Skip to content

How Are Your Investments Performing?

Choosing the right investments for your goals is just the beginning. You need to monitor their performance to see how you are progressing towards those goals.

Many times investors look at their statements and check out the investment return. If the total has increased by say, 7 percent, from the last statement, they’re happy. On the other hand if their portfolio has lost 7 percent, they may be tempted to move on to something else.

Related: My 2013 Portfolio Rate Of Return

To assess how well your investments are actually doing, though, you need to evaluate performance against an appropriate benchmark.

What is a benchmark?

A benchmark is an objective standard against which the performance of an investment can be measured.  Market indexes are the most widely accepted performance benchmarks and these are the most cited in the investment industry.

A benchmark index is comprised of the same or similar types of investments as are found in your portfolio.

How is your portfolio manager doing?

You may have noticed on your statement that your mutual fund performance is compared to a similar market index.  Comparing returns to a benchmark is a way to measure the portfolio manager’s skill and to see if any value is being added relative to the fees being paid.

Related: Fund Facts About Mutual Funds

The difference in returns is called the tracking error.  A low tracking error means the portfolio closely follows its benchmark.  If it is high, it could suggest that additional risk is being taken to achieve certain returns.

You want to know if your fund manager is good, or is just investing in a hot market that makes him or her look good.

Compare apples to apples

How are your investments performing? To evaluate your portfolio’s performance you need to find the appropriate benchmark, or you’ll end up drawing the wrong conclusions. Look for the benchmark that tracks the investments that are the most like yours.  With a diversified portfolio you may have to use more than one. Here are some examples:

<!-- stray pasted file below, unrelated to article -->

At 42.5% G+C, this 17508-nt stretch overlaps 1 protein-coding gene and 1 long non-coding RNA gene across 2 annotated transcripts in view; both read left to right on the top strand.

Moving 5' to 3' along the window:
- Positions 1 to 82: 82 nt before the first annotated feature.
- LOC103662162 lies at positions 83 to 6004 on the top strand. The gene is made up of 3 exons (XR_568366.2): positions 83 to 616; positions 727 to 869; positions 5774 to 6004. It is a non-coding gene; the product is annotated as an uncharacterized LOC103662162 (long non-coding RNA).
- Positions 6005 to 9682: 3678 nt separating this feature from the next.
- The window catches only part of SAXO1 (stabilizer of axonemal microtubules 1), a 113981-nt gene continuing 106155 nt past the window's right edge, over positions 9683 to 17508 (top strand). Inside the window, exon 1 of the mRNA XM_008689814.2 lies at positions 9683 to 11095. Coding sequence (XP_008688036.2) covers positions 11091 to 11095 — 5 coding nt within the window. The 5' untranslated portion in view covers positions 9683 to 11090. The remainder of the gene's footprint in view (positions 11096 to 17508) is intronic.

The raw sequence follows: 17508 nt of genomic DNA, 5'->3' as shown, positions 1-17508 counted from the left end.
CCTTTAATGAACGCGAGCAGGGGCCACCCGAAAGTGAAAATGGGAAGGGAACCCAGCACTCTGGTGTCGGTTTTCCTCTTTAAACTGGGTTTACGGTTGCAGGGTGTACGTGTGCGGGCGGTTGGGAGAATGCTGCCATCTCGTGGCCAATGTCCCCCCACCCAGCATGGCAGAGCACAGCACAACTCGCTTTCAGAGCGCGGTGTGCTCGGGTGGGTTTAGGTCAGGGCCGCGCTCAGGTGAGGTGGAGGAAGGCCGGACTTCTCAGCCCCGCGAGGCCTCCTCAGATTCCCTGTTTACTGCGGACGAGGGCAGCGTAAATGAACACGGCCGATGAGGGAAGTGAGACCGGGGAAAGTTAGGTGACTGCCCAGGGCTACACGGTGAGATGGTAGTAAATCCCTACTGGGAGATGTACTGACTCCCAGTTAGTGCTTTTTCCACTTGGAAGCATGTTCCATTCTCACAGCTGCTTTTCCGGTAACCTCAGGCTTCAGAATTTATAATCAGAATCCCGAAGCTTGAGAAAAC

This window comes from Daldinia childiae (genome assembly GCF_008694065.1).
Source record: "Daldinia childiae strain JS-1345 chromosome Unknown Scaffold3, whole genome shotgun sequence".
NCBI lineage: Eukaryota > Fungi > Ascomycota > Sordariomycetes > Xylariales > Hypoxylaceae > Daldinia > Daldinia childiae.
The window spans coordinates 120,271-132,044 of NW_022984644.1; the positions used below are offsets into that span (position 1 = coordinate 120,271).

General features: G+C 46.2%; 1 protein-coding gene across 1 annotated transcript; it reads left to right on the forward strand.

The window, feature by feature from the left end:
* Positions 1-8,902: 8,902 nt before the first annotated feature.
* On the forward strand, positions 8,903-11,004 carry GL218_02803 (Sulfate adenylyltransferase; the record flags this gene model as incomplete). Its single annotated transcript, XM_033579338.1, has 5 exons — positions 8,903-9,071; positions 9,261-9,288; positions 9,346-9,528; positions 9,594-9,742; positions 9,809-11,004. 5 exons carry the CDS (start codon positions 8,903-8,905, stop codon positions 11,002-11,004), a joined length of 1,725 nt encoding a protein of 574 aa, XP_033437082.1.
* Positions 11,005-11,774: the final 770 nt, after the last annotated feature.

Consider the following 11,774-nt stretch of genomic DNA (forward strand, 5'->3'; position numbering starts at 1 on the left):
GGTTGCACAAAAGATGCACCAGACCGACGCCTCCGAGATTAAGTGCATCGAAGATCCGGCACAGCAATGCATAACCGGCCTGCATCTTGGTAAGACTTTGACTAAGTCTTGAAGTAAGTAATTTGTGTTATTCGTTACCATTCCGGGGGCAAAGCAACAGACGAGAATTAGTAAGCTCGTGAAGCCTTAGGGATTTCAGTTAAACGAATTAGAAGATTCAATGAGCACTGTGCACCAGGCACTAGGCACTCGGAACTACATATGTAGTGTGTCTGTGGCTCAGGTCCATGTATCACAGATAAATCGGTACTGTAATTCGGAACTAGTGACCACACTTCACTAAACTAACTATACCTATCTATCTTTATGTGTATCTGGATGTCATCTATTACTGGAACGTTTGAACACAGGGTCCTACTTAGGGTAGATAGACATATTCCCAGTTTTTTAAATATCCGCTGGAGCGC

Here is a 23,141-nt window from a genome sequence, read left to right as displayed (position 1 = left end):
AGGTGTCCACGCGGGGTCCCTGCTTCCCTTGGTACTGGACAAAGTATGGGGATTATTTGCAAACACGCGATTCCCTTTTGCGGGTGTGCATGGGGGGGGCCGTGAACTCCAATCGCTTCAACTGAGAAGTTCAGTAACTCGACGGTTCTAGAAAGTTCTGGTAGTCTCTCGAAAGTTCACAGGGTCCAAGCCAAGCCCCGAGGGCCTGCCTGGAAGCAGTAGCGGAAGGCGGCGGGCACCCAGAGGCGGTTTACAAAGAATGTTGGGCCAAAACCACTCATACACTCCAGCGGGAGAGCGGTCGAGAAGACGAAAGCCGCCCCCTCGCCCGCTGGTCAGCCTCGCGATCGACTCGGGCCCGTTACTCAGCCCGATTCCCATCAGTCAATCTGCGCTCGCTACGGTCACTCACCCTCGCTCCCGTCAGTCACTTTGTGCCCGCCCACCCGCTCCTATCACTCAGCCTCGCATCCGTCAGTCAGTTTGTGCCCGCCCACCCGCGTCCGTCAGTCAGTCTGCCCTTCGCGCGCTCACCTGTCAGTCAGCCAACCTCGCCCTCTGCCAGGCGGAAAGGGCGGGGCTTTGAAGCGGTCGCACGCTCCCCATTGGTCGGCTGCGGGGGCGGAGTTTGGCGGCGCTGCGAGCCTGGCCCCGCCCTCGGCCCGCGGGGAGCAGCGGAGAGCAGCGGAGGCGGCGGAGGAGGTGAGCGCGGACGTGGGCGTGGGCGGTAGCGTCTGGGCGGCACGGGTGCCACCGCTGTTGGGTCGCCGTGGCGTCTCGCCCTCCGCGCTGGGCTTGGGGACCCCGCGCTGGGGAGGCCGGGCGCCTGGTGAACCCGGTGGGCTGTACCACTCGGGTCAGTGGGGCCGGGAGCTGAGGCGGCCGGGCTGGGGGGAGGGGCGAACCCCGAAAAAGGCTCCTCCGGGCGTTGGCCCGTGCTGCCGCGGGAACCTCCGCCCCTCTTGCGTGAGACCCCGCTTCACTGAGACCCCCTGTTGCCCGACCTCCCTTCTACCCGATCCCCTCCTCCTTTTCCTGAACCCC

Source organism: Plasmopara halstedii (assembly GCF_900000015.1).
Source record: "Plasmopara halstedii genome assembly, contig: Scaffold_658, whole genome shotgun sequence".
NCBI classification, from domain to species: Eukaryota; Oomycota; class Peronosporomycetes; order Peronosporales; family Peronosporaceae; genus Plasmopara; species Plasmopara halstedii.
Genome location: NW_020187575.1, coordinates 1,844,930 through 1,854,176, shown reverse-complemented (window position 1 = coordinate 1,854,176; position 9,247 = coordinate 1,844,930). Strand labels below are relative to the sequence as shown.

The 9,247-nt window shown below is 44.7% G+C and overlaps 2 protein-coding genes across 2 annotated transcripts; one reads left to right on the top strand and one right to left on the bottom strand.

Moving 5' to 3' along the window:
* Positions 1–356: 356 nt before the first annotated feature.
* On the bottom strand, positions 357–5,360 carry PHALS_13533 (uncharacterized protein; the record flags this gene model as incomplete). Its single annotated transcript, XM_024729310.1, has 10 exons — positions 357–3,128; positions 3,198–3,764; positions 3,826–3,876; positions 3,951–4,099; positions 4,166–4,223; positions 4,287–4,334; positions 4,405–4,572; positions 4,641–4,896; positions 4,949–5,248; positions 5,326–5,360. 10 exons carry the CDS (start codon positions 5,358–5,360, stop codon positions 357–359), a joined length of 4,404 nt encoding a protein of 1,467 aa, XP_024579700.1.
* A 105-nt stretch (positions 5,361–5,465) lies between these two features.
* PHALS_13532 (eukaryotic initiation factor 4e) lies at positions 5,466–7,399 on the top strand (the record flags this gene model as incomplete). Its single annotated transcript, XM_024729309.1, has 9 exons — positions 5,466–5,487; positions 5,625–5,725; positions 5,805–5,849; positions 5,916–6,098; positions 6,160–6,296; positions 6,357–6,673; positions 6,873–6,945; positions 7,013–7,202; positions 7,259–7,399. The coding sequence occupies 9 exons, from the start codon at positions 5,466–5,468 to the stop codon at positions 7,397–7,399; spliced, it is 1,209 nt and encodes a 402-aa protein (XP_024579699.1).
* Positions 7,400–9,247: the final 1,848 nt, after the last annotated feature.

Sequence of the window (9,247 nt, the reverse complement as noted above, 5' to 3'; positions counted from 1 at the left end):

• For bonds use DEX Universe Bond Index
  • For broad based Canadian equities use S&P/TSX Composite or S&P/TSX Composite Total Returns Index (includes dividends)
  • For Blue Chip stocks use S&P/TSX 60 Index
  • For US Blue Chip equities use S&P 500 stock index
  • For Global equities use Morgan Stanley World Index (MSCI)
  • For International equities use MSCI Europe Australasia Far East Index (EAFE)

You can find a complete list of worldwide indexes here.

RelatedWhen To Fire Your Investment Manager

Compare your returns over the long term, such as a period of 5 to 10 years.

If the market is strong but your portfolio value has remained flat, you may want to look more closely at your individual investments.  Yet if your portfolio is slumping when markets are falling it may simply be reflecting market conditions.

How are your investments performing?

Let’s go back to our fictional investor above.  He may not be as pleased to find his 7 percent return compares to a 12 percent market index return – it has underperformed.  Likewise, he should be somewhat happier with his 7 percent loss when he learns that the market dropped 12 percent – it has actually outperformed the market.

Regularly measure and monitor not only your portfolio’s actual annual rate of return, also compare it to a specific benchmark.

Related: 5 Challenges DIY Investors Face

Without this step, how do you know if your investments are meeting your goals?

Print Friendly, PDF & Email

4 Comments

  1. Eureka Investor Guidance on January 15, 2014 at 11:32 am

    Short but sweet post.

    You touched on it but I think its the number 1 confusion in measuring portfolio performance is distinguishing between price returns and total returns, once you’ve got past the initial barriers of deciding what index to use etc.